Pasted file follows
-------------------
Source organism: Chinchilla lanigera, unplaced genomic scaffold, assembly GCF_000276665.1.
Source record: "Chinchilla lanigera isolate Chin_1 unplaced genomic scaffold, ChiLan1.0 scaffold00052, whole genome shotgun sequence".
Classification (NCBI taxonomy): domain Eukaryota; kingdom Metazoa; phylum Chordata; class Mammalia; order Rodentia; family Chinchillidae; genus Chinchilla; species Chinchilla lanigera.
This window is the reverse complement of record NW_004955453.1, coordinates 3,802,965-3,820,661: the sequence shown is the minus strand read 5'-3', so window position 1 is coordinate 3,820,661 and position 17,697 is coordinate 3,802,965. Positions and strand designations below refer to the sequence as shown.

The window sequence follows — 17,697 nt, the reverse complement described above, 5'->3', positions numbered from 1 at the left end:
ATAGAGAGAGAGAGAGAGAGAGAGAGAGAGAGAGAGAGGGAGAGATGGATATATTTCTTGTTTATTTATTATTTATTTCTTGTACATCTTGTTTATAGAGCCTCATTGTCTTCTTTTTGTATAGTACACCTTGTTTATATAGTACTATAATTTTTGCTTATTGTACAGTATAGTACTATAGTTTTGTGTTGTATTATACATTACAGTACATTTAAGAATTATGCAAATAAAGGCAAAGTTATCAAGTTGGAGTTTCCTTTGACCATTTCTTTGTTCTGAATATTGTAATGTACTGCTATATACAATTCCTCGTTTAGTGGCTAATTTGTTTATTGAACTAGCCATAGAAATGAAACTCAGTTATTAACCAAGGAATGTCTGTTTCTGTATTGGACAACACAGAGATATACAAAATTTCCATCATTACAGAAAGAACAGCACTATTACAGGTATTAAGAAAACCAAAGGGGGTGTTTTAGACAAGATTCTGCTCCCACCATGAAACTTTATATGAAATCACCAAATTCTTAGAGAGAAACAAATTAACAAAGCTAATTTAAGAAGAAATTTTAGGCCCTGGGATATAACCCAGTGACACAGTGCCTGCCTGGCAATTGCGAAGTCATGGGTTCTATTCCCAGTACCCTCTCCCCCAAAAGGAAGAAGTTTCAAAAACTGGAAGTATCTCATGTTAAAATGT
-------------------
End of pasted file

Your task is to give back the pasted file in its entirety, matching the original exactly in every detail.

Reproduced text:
Source organism: Chinchilla lanigera, unplaced genomic scaffold, assembly GCF_000276665.1.
Source record: "Chinchilla lanigera isolate Chin_1 unplaced genomic scaffold, ChiLan1.0 scaffold00052, whole genome shotgun sequence".
Classification (NCBI taxonomy): domain Eukaryota; kingdom Metazoa; phylum Chordata; class Mammalia; order Rodentia; family Chinchillidae; genus Chinchilla; species Chinchilla lanigera.
This window is the reverse complement of record NW_004955453.1, coordinates 3,802,965-3,820,661: the sequence shown is the minus strand read 5'-3', so window position 1 is coordinate 3,820,661 and position 17,697 is coordinate 3,802,965. Positions and strand designations below refer to the sequence as shown.

The window sequence follows — 17,697 nt, the reverse complement described above, 5'->3', positions numbered from 1 at the left end:
ATAGAGAGAGAGAGAGAGAGAGAGAGAGAGAGAGAGAGGGAGAGATGGATATATTTCTTGTTTATTTATTATTTATTTCTTGTACATCTTGTTTATAGAGCCTCATTGTCTTCTTTTTGTATAGTACACCTTGTTTATATAGTACTATAATTTTTGCTTATTGTACAGTATAGTACTATAGTTTTGTGTTGTATTATACATTACAGTACATTTAAGAATTATGCAAATAAAGGCAAAGTTATCAAGTTGGAGTTTCCTTTGACCATTTCTTTGTTCTGAATATTGTAATGTACTGCTATATACAATTCCTCGTTTAGTGGCTAATTTGTTTATTGAACTAGCCATAGAAATGAAACTCAGTTATTAACCAAGGAATGTCTGTTTCTGTATTGGACAACACAGAGATATACAAAATTTCCATCATTACAGAAAGAACAGCACTATTACAGGTATTAAGAAAACCAAAGGGGGTGTTTTAGACAAGATTCTGCTCCCACCATGAAACTTTATATGAAATCACCAAATTCTTAGAGAGAAACAAATTAACAAAGCTAATTTAAGAAGAAATTTTAGGCCCTGGGATATAACCCAGTGACACAGTGCCTGCCTGGCAATTGCGAAGTCATGGGTTCTATTCCCAGTACCCTCTCCCCCAAAAGGAAGAAGTTTCAAAAACTGGAAGTATCTCATGTTAAAATGT